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In PHP world you can just create index.php file, put some inline code and raw HTML, run Apache and it just works.

There are a lot af talks about bad practices of using inline code an so on. So we won't discuss this theme here, please.

How can I start my Ruby application same way? I want to use ERB for code messing, so it will look this way

# index.rb
<h1>Hello world!</h1>
<div>
  1 + 1 = <%= 1 + 1 %>
</div>

So my questions are:

  1. What makes PHP just work.
    AFAIU(nderstand) There is native support for HTTP in PHP, so I have to use Rack to support it with Ruby
  2. Some basic knowledge for creating my on "microframework": working with application/http servers (Mongrel, nginx, binding on http port and all such kind of job), working with HTTP requests: sessions, params, GET/POST etc (Rack?), sending responses (ERB templating).

So I can make my own (in educational puprposes) microframework for PHP-style web development with Ruby :D

UPD

What really I want to do is an application wich will just get request url, run just that file and return HTML as a response. Also this application should be allowed to be binded on some port

index.rb
info/about.rb
info/contacts.rb
products/product.rb

so It should parse url localhost/index.rb and run index.rb, localhost/products/product.rb?product_id=10 and run products/product.rb and pass product_id=10 as a params hash.

UPD 2

I think good point to start is to dig into Camping microframework source:

https://github.com/camping/camping

It is about 5Kb weight so I shouldn't be confused in it

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1  
Why don't you just use Rails or another Ruby based framework? What is it you are trying to do? –  Mike Apr 25 '11 at 7:51
    
@Mike, because I want to know how it works, how can I make my own, how can I patch it and so on. It is about learning. Of course in production I use Rails, Sinatra, Camping and other cool Ruby frameworks. But I want to not just use them but understand them. And I am trying to do my own microframework wich will work with separate "*.rb" files as pure PHP site do. –  fl00r Apr 25 '11 at 9:00

3 Answers 3

up vote 3 down vote accepted

It is possible to write CGI scripts with Ruby but this is generally not done because we have better solutions.

One file per page is not a very useful abstraction, it's just the one that PHP supports. Ruby has better ways to abstract a web application (like Sinatra, Rails, or even just Rack) so we prefer to use them.

Putting the file name in the url is another unfortunate side effect of PHP's design. It is implementation revealing and unnecessary (you're not getting a Ruby page, you're getting an HTML page), so we choose not to do that either.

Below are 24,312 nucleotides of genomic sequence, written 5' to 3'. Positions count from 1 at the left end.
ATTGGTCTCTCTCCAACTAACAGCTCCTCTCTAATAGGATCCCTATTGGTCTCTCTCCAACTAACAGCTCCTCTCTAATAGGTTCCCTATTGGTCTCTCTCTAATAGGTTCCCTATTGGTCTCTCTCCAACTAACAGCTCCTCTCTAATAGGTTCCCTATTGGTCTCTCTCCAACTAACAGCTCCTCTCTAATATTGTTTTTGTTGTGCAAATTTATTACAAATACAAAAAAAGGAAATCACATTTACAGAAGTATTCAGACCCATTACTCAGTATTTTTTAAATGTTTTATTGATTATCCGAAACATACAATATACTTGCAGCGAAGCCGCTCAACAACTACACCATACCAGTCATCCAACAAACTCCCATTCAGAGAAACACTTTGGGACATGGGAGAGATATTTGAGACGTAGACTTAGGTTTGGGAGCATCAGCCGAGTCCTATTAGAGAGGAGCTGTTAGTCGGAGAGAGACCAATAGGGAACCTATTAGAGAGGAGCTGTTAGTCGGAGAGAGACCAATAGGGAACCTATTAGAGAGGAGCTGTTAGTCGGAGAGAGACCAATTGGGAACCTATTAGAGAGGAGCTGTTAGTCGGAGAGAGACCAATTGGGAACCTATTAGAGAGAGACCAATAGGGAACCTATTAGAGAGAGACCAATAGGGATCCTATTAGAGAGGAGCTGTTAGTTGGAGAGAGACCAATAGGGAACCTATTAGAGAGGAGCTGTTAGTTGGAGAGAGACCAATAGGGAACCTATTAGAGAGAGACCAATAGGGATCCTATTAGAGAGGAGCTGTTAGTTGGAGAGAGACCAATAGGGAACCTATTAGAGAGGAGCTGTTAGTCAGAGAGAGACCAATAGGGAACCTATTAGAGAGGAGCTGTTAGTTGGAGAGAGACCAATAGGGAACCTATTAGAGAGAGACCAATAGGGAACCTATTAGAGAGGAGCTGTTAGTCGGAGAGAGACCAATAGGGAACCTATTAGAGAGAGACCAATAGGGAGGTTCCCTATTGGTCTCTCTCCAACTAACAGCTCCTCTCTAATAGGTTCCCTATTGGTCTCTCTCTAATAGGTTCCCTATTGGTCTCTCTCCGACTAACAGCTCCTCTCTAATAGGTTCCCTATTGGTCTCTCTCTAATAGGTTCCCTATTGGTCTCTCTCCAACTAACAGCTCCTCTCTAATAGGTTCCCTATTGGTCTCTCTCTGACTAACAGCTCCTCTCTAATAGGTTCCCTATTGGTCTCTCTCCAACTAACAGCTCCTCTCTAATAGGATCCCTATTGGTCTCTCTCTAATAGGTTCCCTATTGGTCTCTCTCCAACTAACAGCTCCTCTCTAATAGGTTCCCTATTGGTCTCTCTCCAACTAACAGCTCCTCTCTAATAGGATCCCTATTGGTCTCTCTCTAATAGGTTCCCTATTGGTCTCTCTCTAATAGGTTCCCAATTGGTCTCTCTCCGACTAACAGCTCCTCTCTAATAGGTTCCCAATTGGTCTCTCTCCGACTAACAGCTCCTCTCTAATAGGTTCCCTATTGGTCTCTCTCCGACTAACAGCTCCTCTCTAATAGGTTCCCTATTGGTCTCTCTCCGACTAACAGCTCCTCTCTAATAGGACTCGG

CGI and FCGI in Ruby are also slower than the other solutions. This is not because of some limit on how performant they can be; it's mostly just because the effort to make Ruby web applications faster has been spent in more useful areas like Rack and Rails. No one really uses CGI so no one really cares to make it fast. mod_ruby makes CGI scripts somewhat faster if you really want to go this route, but again: there are better ways.

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Thanks, @Rein, but it is not about good and bad, white and black, it is about howto. I understand all those side-effects and I know all those greate frameworks and I use them in my work. But I need to understand it from inside by writing my own dummy microframework. It can be small and with those side effects but it isn't importaint now: it is education, you know –  fl00r Apr 25 '11 at 16:31
    
CGI scripts are not a microframework. They are just an ad-hoc collection of CGI scripts. There is nothing "framework" about that. If you want to learn how to do something, why not learn the best way? –  Rein Henrichs Apr 25 '11 at 16:33
    
This is like training yourself to use an abacus. Sure, the abacus was a great calculating tool at one point, but we have better ones now. –  Rein Henrichs Apr 25 '11 at 16:34
    
No, you dodn't understand me. I am not just about CGI. I am about how to make it with Ruby. I can use CGI, or Rack or whatever. But I have got a goal and I need a start point. –  fl00r Apr 25 '11 at 16:39
    
Then I think you would be better served using an actual microframework like Sinatra. –  Rein Henrichs Apr 25 '11 at 16:40

Apache can run PHP by loading in the mod_php module.

I believe to run ruby you will need to have it installed on the server and have mod_ruby loaded into apache. take a look at: http://www.modruby.net/en/

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You are looking for CGI. The Apache modules like mod_php or mod_ruby are just packaging provided for CGI scripts written in PHP or Ruby.

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No, mod_php does not just wrap the PHP CGI binary. It's an apache module and works internally different than CGI/FastCGI. –  cweiske Apr 25 '11 at 8:20

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